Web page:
Some limitations of our study should be acknowledged. All analyses were performed retrospectively. While the large sample size was a strength, all subjects were recruited from a single neurotrauma center and the time of patient enrollment became relatively large (14 years). A well-designed multicenter, prospective, randomized clinical trial is needed to achieve more accurate results. Second, this study excluded patients who received blood product transfusions prior to admission but did not take into account the dilutional effect of the volume of the fluid given before arriving at the emergency room. To reduce this effect, the results of the first FIB test at the time of admission were studied. However, it is difficult to ensure standardized timing for the collection of blood samples, which may introduce some variability into the first fibrinogen concentration. Third, we only studied the relationship between fibrinogen at the time of admission and prognosis. Whether fibrinogen was supplemented during hospitalization or perioperative period and relevant data were not recorded. Finally, the Marshall CT scan scores of patients involved in our study are extremely hard to obtain because of the long period of patient enrollment time.

Conclusions

In conclusion, we observed fibrinogen concentrations < 2 g/L in 38.6% of TBI patients at the time of admission, with this level strongly related to an increased in-hospital mortality. Comparisons of fibrinogen levels and clinical outcomes suggested that maintaining fibrinogen levels between 2.5 and 3.0 g/L may be the best way to improve prognosis, although further prospective studies are needed to confirm these observations.

Availability of data and materials

The datasets used or analyzed during the current study are available from the corresponding author on reasonable request.

Abbreviations

TBI:

Traumatic brain injury

GCS:

Glasgow Coma Scale

GOS:

Glasgow Outcome Score

ISS:

Injury Severity Score

PLT:

Platelet

INR:

International normalized ratio

PT:

Prothrombin

APTT:

Activated partial thromboplastin time

Hb:

Hemoglobin

HCT:

Hematocrit

FIB:

Fibrinogen

EDH:

Epidural hematoma

SDH:

Subdural hematoma

IPH:

Intraparenchymal hemorrhage

DAI:

Diffuse axonal injury

References

  1. 1.

    Maegele M, Schochl H, Menovsky T, Marechal H, Marklund N, Buki A, Stanworth S. Coagulopathy and haemorrhagic progression in traumatic brain injury: advances in mechanisms, diagnosis, and management. Lancet Neurol. 2017;16(8):630–47.

    Article  Google Scholar 

  2. 2.

    Carrick MM, Tyroch AH, Youens CA, Handley T. Subsequent development of thrombocytopenia and coagulopathy in moderate and severe head injury: support for serial laboratory examination. J Trauma. 2005;58(4):725–9 discussion 729-730.

    Article  Google Scholar 

  3. 3.

    Sorensen B, Larsen OH, Rea CJ, Tang M, Foley JH, Fenger-Eriksen C. Fibrinogen as a hemostatic agent. Semin Thromb Hemost. 2012;38(3):268–73.

    Article  Google Scholar 

  4. 4.

    Martini WZ, Chinkes DL, Pusateri AE, Holcomb JB, Yu YM, Zhang XJ, Wolfe RR. Acute changes in fibrinogen metabolism and coagulation after hemorrhage in pigs. Am J Physiol Endocrinol Metab. 2005;289(5):E930–4.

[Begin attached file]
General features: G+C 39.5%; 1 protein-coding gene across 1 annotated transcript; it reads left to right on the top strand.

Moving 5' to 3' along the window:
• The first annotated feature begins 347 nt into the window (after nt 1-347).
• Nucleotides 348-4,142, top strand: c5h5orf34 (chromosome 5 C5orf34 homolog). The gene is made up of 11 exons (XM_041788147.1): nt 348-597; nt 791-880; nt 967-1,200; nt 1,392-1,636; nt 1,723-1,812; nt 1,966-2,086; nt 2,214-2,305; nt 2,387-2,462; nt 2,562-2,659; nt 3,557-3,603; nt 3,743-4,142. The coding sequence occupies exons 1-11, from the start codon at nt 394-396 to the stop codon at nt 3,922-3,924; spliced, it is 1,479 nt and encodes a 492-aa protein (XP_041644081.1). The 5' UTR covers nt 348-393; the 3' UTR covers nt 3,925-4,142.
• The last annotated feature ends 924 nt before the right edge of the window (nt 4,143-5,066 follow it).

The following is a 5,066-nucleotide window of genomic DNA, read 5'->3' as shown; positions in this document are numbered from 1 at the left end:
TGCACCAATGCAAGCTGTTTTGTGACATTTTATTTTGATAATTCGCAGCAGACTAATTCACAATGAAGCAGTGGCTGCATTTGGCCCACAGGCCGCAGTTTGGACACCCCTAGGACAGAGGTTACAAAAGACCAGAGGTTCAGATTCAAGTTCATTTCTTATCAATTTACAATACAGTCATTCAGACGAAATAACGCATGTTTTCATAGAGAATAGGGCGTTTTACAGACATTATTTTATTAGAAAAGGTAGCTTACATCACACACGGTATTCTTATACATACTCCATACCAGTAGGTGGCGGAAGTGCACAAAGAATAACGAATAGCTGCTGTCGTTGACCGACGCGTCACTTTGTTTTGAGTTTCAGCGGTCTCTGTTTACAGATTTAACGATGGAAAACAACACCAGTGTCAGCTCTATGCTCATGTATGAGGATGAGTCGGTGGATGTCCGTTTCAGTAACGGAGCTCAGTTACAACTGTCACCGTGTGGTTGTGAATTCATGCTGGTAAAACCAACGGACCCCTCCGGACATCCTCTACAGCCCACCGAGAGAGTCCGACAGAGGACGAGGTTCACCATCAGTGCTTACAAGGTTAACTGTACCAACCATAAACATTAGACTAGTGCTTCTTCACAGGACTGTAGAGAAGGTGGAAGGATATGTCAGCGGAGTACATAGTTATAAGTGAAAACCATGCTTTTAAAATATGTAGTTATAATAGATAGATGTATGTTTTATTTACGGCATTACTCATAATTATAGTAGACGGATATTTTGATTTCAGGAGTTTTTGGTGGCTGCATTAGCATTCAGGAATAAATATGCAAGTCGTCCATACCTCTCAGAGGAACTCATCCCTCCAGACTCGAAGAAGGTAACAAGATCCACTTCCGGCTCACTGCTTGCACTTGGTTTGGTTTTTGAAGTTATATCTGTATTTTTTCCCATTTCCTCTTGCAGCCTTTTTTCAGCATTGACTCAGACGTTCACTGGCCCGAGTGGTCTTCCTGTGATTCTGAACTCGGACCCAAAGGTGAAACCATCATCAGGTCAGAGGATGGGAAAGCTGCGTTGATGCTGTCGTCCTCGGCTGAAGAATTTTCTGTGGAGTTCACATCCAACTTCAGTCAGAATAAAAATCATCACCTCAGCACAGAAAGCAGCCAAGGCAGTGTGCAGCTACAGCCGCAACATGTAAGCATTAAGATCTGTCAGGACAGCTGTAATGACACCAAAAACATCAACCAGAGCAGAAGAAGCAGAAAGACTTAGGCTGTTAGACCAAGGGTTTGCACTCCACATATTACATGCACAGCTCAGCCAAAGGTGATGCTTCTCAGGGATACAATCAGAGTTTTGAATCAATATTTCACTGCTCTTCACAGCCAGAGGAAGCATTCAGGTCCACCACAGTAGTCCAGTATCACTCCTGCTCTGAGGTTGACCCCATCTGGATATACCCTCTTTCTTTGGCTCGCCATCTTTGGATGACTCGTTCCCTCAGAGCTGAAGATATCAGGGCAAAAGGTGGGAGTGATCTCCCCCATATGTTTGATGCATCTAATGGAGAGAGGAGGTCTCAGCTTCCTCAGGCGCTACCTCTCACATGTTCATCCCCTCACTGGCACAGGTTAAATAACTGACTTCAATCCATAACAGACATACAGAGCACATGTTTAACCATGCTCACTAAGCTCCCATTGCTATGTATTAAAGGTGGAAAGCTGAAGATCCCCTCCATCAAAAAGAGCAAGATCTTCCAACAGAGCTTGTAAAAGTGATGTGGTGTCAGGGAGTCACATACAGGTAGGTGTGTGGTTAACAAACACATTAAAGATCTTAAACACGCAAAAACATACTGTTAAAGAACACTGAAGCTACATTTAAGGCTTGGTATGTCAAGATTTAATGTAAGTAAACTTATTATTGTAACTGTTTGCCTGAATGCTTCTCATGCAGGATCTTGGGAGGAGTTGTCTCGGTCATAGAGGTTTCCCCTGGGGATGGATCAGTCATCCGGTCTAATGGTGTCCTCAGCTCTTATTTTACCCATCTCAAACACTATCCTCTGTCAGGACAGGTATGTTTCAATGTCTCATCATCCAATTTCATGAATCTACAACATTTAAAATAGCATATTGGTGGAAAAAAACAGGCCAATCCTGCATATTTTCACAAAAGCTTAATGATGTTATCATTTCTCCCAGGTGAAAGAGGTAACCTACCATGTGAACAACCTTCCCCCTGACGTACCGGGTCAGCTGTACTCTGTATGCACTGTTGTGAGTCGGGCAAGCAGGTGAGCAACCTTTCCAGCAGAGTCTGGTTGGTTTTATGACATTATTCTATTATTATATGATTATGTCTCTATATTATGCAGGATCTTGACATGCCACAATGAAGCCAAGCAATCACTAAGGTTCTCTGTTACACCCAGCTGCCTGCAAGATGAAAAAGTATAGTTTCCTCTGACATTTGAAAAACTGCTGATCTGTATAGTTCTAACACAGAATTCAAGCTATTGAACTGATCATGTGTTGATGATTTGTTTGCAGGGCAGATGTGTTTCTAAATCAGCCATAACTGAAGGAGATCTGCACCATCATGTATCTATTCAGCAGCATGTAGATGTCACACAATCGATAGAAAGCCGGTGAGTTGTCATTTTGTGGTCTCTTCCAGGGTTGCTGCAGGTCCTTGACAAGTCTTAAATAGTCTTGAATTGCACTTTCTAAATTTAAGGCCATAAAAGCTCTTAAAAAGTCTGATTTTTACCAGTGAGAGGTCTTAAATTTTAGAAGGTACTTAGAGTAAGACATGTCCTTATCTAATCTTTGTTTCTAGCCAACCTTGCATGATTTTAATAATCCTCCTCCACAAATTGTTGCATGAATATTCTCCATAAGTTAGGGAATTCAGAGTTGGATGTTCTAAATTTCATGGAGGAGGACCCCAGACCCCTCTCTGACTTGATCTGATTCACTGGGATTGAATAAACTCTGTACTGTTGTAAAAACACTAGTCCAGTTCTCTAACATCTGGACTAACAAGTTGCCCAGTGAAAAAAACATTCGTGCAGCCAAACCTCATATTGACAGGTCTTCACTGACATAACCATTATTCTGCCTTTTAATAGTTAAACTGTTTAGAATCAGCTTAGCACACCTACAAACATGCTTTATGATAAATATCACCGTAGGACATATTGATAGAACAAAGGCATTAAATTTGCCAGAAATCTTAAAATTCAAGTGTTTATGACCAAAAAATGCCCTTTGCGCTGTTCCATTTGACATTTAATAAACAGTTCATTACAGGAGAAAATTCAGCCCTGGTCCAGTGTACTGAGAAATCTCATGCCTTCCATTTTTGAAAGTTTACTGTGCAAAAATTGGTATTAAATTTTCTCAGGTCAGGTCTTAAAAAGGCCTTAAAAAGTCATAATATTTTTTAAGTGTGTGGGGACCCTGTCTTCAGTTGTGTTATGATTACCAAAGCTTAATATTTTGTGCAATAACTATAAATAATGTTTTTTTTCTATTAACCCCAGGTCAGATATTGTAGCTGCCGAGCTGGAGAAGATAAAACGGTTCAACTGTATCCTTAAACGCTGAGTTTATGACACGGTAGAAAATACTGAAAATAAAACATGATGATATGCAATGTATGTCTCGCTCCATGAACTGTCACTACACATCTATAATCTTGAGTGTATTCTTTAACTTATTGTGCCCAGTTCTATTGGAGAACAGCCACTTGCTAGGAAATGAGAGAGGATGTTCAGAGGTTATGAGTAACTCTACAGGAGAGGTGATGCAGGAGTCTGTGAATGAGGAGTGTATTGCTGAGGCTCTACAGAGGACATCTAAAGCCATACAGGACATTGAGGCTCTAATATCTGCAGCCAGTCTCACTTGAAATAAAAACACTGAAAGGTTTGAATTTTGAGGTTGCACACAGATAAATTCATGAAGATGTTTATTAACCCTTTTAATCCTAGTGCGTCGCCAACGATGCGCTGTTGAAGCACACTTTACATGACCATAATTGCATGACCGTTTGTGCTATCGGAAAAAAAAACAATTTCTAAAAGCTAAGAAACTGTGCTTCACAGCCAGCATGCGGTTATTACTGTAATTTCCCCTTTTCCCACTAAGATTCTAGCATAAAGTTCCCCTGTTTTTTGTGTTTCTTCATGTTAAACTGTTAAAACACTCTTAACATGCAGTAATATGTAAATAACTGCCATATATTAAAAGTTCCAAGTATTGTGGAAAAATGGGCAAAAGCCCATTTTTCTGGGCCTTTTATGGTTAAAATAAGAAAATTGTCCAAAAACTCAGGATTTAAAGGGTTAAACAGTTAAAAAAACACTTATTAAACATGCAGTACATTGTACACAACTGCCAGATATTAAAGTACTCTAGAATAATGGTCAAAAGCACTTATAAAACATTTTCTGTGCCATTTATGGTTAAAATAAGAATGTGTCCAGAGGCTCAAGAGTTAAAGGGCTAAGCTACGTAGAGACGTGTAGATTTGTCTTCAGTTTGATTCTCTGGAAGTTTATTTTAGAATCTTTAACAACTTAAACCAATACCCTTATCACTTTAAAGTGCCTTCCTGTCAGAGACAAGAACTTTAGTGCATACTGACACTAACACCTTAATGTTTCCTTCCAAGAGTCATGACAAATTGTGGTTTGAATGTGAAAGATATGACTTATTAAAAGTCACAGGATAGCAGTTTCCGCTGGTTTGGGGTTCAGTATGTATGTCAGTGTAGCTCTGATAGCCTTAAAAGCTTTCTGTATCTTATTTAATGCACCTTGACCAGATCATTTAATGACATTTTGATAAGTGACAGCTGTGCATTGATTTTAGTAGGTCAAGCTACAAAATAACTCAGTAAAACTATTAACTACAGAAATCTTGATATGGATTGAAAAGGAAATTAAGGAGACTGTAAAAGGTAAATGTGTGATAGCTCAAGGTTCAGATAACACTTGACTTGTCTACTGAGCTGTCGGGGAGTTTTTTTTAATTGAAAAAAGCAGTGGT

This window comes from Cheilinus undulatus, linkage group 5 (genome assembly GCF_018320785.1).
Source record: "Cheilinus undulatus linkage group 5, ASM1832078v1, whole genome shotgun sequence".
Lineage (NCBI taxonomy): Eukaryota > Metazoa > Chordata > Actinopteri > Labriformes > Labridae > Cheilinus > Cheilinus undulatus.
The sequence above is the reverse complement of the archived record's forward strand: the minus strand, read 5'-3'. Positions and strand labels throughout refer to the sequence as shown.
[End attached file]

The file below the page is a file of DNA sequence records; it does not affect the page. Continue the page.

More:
CAS  Article  Google Scholar 

  5. 5.

    Martini WZ, Holcomb JB. Acidosis and coagulopathy: the differential effects on fibrinogen synthesis and breakdown in pigs. Ann Surg. 2007;246(5):831–5.

    Article  Google Scholar 

  6. 6.

    Kobayashi T, Terao T, Maki M, Ikenoue T. Diagnosis and management of acute obstetrical DIC. Semin Thromb Hemost. 2001;27(2):161–7.

    CAS  Article  Google Scholar 

  7. 7.

    Fagon JY, Chastre J, Novara A, Medioni P, Gibert C. Characterization of intensive care unit patients using a model based on the presence or absence of organ dysfunctions and/or infection: the ODIN model. Intensive Care Med. 1993;19(3):137–44.

    CAS  Article  Google Scholar 

  8. 8.

    Waterstone M, Bewley S, Wolfe C. Incidence and predictors of severe obstetric morbidity: case-control study. BMJ. 2001;322(7294):1089–93 discussion 1093-1084.

    CAS  Article  Google Scholar 

  9. 9.

    Schlimp CJ, Voelckel W, Inaba K, Maegele M, Ponschab M, Schochl H. Estimation of plasma fibrinogen levels based on hemoglobin, base excess and Injury Severity Score upon emergency room admission. Crit Care. 2013;17(4):R137.

    Article  Google Scholar 

  10. 10.

    Hagemo JS, Stanworth S, Juffermans NP, Brohi K, Cohen M, Johansson PI, Roislien J, Eken T, Naess PA, Gaarder C. Prevalence, predictors and outcome of hypofibrinogenaemia in trauma: a multicentre observational study. Crit Care. 2014;18(2):R52.

    Article  Google Scholar 

  11. 11.

    Juratli TA, Zang B, Litz RJ, Sitoci KH, Aschenbrenner U, Gottschlich B, Daubner D, Schackert G, Sobottka SB. Early hemorrhagic progression of traumatic brain contusions: frequency, correlation with coagulation disorders, and patient outcome: a prospective study. J Neurotrauma. 2014;31(17):1521–7.

    Article  Google Scholar 

  12. 12.

    Fair K, Farrell D, McCully B, Rick E, Dewey EN, Hilliard C, Dean R, Lin AL, Hinson HE, Barbosa RR, et al. Fibrinolytic activation in patients with progressive intracranial hemorrhage after traumatic brain injury. J Neurotrauma. 2019.

  13. 13.

    Kiyohira M, Suehiro E, Fujiyama Y, Suzuki M. Predictive factors of intracranial pressure elevation in patients with severe acute subdural hematoma. No Shinkei Geka. 2019;47(7):753–60.

    PubMed  Google Scholar 

  14. 14.